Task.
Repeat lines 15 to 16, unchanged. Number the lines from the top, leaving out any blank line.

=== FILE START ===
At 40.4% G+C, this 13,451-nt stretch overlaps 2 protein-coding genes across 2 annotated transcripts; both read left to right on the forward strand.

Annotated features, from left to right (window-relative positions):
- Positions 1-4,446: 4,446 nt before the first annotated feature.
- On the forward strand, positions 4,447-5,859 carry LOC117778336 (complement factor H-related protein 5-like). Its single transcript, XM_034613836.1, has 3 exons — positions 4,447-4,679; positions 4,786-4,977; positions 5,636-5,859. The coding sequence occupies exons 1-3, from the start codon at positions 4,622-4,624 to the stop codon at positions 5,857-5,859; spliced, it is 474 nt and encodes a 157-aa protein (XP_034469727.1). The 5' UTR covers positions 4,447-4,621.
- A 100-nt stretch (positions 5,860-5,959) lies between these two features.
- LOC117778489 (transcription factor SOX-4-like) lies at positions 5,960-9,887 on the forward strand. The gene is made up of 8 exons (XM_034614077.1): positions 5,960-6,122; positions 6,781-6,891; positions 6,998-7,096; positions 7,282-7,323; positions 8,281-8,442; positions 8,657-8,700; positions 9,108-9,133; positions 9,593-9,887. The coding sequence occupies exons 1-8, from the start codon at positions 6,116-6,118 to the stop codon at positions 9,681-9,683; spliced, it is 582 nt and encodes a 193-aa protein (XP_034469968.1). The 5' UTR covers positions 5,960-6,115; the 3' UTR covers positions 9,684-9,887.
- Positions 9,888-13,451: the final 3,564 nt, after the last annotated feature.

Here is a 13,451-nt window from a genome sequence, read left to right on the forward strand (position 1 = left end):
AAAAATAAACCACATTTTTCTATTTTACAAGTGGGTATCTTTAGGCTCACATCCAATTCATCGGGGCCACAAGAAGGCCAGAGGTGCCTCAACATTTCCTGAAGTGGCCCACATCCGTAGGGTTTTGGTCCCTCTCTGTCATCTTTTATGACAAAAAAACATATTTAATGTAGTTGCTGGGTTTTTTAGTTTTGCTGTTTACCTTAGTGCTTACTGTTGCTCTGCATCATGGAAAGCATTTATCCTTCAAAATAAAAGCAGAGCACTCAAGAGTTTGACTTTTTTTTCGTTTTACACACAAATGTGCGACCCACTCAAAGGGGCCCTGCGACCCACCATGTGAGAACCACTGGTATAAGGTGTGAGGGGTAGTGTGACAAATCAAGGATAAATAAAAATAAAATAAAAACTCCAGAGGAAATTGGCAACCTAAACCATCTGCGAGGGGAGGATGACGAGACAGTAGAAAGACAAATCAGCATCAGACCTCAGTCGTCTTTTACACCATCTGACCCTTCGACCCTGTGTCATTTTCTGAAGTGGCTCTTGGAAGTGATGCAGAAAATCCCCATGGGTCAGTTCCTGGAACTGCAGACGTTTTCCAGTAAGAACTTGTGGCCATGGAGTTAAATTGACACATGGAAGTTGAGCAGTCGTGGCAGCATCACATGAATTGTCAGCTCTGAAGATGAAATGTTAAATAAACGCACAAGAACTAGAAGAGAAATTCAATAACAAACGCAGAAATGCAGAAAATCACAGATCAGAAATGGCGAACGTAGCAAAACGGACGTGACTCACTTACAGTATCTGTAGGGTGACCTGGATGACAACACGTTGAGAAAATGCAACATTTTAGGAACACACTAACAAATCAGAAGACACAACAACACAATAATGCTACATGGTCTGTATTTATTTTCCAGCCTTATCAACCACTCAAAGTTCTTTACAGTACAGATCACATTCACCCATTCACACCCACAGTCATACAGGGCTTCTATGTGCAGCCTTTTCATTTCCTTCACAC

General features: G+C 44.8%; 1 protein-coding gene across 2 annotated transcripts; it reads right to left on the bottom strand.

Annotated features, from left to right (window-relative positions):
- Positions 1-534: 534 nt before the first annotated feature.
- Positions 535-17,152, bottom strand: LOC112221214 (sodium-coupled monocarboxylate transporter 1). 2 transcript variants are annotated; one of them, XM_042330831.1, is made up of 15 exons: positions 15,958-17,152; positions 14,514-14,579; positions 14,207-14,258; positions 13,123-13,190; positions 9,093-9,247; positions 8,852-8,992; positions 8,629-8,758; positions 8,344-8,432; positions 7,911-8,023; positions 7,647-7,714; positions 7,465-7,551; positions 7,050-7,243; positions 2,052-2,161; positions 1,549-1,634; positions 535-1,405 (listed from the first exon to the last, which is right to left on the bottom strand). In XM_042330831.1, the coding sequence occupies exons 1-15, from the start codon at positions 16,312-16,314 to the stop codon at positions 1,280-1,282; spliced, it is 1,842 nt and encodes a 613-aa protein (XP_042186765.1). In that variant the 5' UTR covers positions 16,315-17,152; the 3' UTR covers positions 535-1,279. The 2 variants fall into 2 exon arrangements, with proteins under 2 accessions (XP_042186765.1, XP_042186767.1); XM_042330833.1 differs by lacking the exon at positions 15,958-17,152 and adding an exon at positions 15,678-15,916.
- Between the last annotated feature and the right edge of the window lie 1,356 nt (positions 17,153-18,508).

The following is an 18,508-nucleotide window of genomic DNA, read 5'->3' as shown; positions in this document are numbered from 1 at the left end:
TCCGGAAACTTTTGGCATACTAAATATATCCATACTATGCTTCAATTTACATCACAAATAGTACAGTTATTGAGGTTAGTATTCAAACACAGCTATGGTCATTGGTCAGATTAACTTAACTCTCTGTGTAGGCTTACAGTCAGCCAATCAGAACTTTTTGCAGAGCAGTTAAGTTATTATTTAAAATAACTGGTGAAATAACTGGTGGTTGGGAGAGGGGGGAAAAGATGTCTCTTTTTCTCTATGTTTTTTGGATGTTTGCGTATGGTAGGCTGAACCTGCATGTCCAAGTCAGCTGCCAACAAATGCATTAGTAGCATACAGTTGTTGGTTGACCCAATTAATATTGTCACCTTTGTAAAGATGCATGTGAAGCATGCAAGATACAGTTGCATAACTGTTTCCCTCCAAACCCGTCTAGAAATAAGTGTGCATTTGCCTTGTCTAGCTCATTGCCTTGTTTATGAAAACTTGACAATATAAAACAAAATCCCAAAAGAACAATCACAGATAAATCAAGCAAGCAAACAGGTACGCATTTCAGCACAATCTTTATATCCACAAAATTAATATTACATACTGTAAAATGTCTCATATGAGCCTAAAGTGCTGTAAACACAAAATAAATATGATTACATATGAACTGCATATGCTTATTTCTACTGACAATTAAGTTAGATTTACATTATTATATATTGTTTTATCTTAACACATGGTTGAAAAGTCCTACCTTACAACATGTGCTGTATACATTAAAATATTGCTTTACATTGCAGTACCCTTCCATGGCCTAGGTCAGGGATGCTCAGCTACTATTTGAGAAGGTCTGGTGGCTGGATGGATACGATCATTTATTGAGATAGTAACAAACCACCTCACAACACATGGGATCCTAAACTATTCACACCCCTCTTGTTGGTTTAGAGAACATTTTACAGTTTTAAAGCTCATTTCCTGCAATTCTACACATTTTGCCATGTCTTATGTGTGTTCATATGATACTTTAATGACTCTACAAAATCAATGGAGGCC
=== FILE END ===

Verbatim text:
The following is an 18,508-nucleotide window of genomic DNA, read 5'->3' as shown; positions in this document are numbered from 1 at the left end:
TCCGGAAACTTTTGGCATACTAAATATATCCATACTATGCTTCAATTTACATCACAAATAGTACAGTTATTGAGGTTAGTATTCAAACACAGCTATGGTCATTGGTCAGATTAACTTAACTCTCTGTGTAGGCTTACAGTCAGCCAATCAGAACTTTTTGCAGAGCAGTTAAGTTATTATTTAAAATAACTGGTGAAATAACTGGTGGTTGGGAGAGGGGGGAAAAGATGTCTCTTTTTCTCTATGTTTTTTGGATGTTTGCGTATGGTAGGCTGAACCTGCATGTCCAAGTCAGCTGCCAACAAATGCATTAGTAGCATACAGTTGTTGGTTGACCCAATTAATATTGTCACCTTTGTAAAGATGCATGTGAAGCATGCAAGATACAGTTGCATAACTGTTTCCCTCCAAACCCGTCTAGAAATAAGTGTGCATTTGCCTTGTCTAGCTCATTGCCTTGTTTATGAAAACTTGACAATATAAAACAAAATCCCAAAAGAACAATCACAGATAAATCAAGCAAGCAAACAGGTACGCATTTCAGCACAATCTTTATATCCACAAAATTAATATTACATACTGTAAAATGTCTCATATGAGCCTAAAGTGCTGTAAACACAAAATAAATATGATTACATATGAACTGCATATGCTTATTTCTACTGACAATTAAGTTAGATTTACATTATTATATATTGTTTTATCTTAACACATGGTTGAAAAGTCCTACCTTACAACATGTGCTGTATACATTAAAATATTGCTTTACATTGCAGTACCCTTCCATGGCCTAGGTCAGGGATGCTCAGCTACTATTTGAGAAGGTCTGGTGGCTGGATGGATACGATCATTTATTGAGATAGTAACAAACCACCTCACAACACATGGGATCCTAAACTATTCACACCCCTCTTGTTGGTTTAGAGAACATTTTACAGTTTTAAAGCTCATTTCCTGCAATTCTACACATTTTGCCATGTCTTATGTGTGTTCATATGATACTTTAATGACTCTACAAAATCAATGGAGGCC